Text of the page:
The Four Uncles 2L Vacuum Brake Bleeder Air Brake Bleeder Kit is an example of a pneumatic offering. These kits also typically have a reservoir that prevents you from bleeding the system dry and can also be used to flush the entire system with ease. The only problem is that without an air compressor, they are completely useless, and it's hard to justify starting from scratch as the other options are far more affordable.
Brake Bleeder Kit Key Features
After you decide what type of brake bleeder you want, you'll find that there are quite a few options available. Next, we need to take a look at some key features so that you can hone in on the perfect bleeder for your needs.
It's easy to say that you can avoid cheap junk by spending a little more on tools. Unfortunately, there are a lot of overpriced gimmicky tools out there, and that's especially true in the world of specialty tools.
When it comes to brake bleeders, there are a few components you need to keep your eye on. Obviously, the big things like the pump or vacuum mechanism are going to soak up a lot of your attention. However, the lines and fittings in between are just as important. We recommend that you take a few minutes to read reviews and check that users don't complain about excessive leaks or broken seals.
Brake bleeders may seem to be a universal tool, but they aren't. Vacuum brake bleeders need to have fittings that will work with your bleeder valves. Pressure bleeders need to be compatible with your master cylinder. If they aren't, they won't create a perfect seal, and you'll never successfully bleed your brakes.
Take the time to do a little homework to make sure a kit will work for you. If reviews mention the exact make and model you have to work with, stick to what the users have to say. If not, take the time to see what fittings or attachments the kit comes with and verify that they will work with your car.
Ample Fluid Capacity
All brake bleeders have some sort of reservoir on them. In the case of vacuum brake bleeders, the reservoir is typically there to catch fluid pulled from the system, and you don't have to worry much about how big it is.
However, any time there's a reservoir keeping the master cylinder from running dry, size is everything. If it's too small, you can easily pull air into the system, and you'll have to start from scratch. Still, it's important to keep an eye on fluid levels, in any case, to make sure you don't run into any issues.
Brake Bleeder Kit Tips and Tricks
Just like that, you're a pro on brake bleeders. They're amazing tools, but they really are pretty simple. Before we wrap things up, though, we want to give you a few tips to make sure you don't run into any issues.
Take your time when bleeding your brakes; it's not a race. If you rush, you might miss a few bubbles or accidentally bleed the system dry. Doing either can let your hard work go in vain and may even be dangerous.
Clean Fluid is Key
If you see that the fluid in your brake system is a burned, brown, or the reservoir is dirty, you need to clean the system. If you leave dirty or old fluid in there, the brakes will never work like they're supposed to. To clean the system, you need to flush out all of the old fluid and replace it.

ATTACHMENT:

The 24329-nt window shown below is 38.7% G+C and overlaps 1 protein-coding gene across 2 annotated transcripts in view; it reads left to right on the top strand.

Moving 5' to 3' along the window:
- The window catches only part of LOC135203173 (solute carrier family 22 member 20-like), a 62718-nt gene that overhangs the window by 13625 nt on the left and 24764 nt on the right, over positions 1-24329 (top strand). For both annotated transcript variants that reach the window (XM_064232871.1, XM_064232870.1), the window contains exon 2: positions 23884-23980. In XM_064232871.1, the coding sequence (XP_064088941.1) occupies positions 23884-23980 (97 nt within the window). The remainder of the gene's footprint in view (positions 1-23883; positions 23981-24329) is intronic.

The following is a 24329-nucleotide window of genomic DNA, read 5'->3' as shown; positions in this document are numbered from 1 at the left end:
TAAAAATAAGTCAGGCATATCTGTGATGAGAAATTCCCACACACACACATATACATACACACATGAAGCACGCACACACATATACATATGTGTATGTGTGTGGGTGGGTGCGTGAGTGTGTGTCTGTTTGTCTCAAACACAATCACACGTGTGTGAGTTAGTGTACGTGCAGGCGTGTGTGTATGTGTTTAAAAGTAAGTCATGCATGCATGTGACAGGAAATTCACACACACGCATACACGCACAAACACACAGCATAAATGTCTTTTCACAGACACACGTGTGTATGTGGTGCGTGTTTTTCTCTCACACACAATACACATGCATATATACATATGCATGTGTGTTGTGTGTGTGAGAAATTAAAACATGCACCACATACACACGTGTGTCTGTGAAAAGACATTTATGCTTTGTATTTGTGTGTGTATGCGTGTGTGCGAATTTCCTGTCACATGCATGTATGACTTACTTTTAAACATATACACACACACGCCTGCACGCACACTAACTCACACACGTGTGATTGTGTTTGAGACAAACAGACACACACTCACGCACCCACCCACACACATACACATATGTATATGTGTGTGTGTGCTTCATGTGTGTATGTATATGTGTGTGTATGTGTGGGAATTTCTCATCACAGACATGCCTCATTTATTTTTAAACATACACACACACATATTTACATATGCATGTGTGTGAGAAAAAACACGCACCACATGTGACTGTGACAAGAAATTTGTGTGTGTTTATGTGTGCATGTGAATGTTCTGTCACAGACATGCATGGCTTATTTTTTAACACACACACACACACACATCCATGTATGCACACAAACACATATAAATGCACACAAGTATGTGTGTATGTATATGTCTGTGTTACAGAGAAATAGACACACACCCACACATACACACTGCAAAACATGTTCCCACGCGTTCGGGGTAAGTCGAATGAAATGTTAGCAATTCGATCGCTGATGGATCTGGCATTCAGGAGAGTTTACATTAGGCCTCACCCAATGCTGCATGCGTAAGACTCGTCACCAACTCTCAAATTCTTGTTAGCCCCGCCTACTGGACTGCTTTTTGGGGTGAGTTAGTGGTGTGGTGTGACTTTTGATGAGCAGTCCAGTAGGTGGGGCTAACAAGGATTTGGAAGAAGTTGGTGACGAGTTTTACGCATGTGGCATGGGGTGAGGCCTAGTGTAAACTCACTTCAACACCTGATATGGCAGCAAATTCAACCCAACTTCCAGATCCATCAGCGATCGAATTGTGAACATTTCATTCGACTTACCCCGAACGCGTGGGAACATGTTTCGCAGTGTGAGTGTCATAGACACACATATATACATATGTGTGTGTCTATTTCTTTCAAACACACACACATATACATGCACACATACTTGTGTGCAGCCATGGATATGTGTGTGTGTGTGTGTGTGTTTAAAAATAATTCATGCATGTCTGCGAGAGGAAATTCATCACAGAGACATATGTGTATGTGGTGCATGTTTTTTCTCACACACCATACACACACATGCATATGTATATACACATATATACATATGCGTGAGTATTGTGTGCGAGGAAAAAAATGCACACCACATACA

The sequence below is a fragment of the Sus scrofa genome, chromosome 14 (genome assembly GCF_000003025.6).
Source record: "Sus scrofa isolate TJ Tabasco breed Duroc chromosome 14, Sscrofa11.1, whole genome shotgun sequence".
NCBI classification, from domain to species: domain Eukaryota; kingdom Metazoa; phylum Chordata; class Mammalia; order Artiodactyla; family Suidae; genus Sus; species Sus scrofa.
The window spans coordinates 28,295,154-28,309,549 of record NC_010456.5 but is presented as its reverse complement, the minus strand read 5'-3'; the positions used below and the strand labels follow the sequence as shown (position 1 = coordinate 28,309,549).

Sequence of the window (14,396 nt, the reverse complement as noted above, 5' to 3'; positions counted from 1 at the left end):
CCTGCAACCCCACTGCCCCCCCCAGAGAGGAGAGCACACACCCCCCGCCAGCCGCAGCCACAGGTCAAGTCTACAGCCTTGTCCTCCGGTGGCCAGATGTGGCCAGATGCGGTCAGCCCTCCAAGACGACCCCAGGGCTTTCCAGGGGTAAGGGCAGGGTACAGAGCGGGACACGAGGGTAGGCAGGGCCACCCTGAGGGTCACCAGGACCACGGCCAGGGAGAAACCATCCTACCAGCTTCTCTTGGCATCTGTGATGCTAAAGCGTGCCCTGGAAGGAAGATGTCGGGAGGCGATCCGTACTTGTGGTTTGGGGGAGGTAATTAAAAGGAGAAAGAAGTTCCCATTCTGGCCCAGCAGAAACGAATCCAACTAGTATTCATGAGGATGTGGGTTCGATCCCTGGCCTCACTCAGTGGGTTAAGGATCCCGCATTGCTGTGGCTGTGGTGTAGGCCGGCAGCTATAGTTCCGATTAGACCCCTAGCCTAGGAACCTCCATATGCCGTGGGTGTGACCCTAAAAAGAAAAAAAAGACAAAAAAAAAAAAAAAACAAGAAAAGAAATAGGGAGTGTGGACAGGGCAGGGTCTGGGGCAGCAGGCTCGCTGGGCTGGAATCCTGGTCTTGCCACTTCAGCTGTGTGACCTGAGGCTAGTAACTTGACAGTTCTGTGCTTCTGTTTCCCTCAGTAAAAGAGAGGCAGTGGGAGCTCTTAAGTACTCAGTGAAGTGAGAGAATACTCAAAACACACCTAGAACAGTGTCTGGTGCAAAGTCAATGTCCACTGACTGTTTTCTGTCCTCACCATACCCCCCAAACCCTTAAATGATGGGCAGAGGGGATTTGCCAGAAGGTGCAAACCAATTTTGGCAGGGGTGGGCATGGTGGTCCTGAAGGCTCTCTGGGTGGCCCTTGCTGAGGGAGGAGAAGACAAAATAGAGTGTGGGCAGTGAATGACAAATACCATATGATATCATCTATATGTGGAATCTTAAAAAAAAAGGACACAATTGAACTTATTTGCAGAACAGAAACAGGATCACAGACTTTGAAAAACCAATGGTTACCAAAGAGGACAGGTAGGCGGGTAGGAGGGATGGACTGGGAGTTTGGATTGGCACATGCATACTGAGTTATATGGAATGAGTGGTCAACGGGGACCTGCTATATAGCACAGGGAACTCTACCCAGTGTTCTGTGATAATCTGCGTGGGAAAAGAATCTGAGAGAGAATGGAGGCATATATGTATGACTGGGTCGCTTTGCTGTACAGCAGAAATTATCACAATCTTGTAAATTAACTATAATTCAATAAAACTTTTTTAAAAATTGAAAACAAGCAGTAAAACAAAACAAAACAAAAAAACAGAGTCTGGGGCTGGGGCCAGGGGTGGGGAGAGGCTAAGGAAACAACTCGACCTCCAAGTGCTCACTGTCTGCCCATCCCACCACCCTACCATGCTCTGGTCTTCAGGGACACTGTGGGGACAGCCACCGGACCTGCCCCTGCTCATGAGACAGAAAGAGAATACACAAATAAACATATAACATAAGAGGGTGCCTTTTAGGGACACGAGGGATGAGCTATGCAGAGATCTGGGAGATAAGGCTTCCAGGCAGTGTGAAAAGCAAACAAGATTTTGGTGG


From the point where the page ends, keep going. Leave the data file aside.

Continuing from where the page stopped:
Minimize Fluid Contact
Don't take brake fluid lightly as this stuff is nasty, and it will tear up your hands and paint like no other. Always make sure to wear protective gloves and contain the fluid so that it doesn't come in contact with other parts of the vehicle.
What? We didn't cover everything? We know you still have questions. Unfortunately, we can't shoot the breeze with you in person. If we take the time to answer some of the frequently asked questions about brake bleeders, it just might feel like we did, though.
Q: Do brake bleeders work?
Brake bleeders work as long as there's a tight seal and there aren't leaks in the system. They do a fantastic job of bleeding brakes. It is very important that the kit you use works with your car, though. Otherwise, the seal on the bleeder valve or master cylinder might let air into the system.
Q: Do I need to bleed all four brakes?
You don't always need to bleed all four brakes. If a brake line you're replacing only connects to one wheel or you replace just one caliper, you should only need to bleed the appropriate corner. It's good practice to bleed the others as it's the best way to ensure there is no air in the system.
Q: How often should I bleed my brakes?
Many people overlook the importance of bleeding their brakes, even if it's recommended to do so every couple of years. However, it's a good idea to bleed your brakes whenever you service the pads. We should also mention that you should flush the system every 30,000 miles.
Q: Will air in brake lines go away?
Air cannot escape your brake lines because the system is sealed. Therefore, you need to bleed your brakes to remove any air. If you can't afford a tool or don't have time to wait for one, you can bleed your brakes with the help of a friend and nothing more than a wrench to open the bleeders.
At the end of the day, the balance of price and quality puts the OEMTOOLS 25136 One Man Brake Bleeder & Vacuum Pump Test Kit on top of our list. However, the HTOMT 2 in 1 Brake Bleeder Kit Handheld Vacuum Pump Test Set is an excellent option for folks who need to save a few bucks. What are your thoughts? We'd love to know what brake bleeder you'll be using on your next project!
Why Trust Us
The Drive seeks to be the internet’s premier destination for news, features, reviews, and guides about modern automotive culture.
Founded as the /DRIVE YouTube channel before growing into a full-fledged online publication in 2015, The Drive brings you the best of what’s new in the world of speed, from gear reviews to the latest industry coverage—all from a veteran team of writers and editors with many decades of combined hands-on experience. Our reviews are driven by a combination of hands-on testing, expert input, “wisdom of the crowd” assessments from actual buyers, and our own expertise. We always aim to offer genuine, accurate guides to help you find the best picks.